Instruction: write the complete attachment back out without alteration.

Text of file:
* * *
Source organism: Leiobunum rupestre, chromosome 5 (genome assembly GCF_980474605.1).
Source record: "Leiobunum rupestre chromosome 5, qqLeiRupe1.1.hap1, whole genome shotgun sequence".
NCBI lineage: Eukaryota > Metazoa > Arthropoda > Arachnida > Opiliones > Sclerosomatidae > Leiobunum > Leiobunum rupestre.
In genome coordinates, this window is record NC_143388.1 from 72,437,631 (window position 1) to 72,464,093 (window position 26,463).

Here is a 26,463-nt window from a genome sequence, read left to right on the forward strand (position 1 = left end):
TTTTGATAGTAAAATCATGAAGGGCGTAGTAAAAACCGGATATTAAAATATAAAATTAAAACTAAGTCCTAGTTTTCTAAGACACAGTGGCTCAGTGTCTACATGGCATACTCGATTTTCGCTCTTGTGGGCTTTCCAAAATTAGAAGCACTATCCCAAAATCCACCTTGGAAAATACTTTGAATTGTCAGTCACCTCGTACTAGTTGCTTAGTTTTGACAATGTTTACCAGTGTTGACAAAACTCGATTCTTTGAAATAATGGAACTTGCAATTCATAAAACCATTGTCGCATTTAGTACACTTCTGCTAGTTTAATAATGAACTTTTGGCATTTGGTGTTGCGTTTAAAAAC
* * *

Source organism: Leiobunum rupestre, chromosome 5 (genome assembly GCF_980474605.1).
Source record: "Leiobunum rupestre chromosome 5, qqLeiRupe1.1.hap1, whole genome shotgun sequence".
NCBI lineage: Eukaryota > Metazoa > Arthropoda > Arachnida > Opiliones > Sclerosomatidae > Leiobunum > Leiobunum rupestre.
In genome coordinates, this window is record NC_143388.1 from 72,437,631 (window position 1) to 72,464,093 (window position 26,463).

Here is a 26,463-nt window from a genome sequence, read left to right on the forward strand (position 1 = left end):
TTTTGATAGTAAAATCATGAAGGGCGTAGTAAAAACCGGATATTAAAATATAAAATTAAAACTAAGTCCTAGTTTTCTAAGACACAGTGGCTCAGTGTCTACATGGCATACTCGATTTTCGCTCTTGTGGGCTTTCCAAAATTAGAAGCACTATCCCAAAATCCACCTTGGAAAATACTTTGAATTGTCAGTCACCTCGTACTAGTTGCTTAGTTTTGACAATGTTTACCAGTGTTGACAAAACTCGATTCTTTGAAATAATGGAACTTGCAATTCATAAAACCATTGTCGCATTTAGTACACTTCTGCTAGTTTAATAATGAACTTTTGGCATTTGGTGTTGCGTTTAAAAAC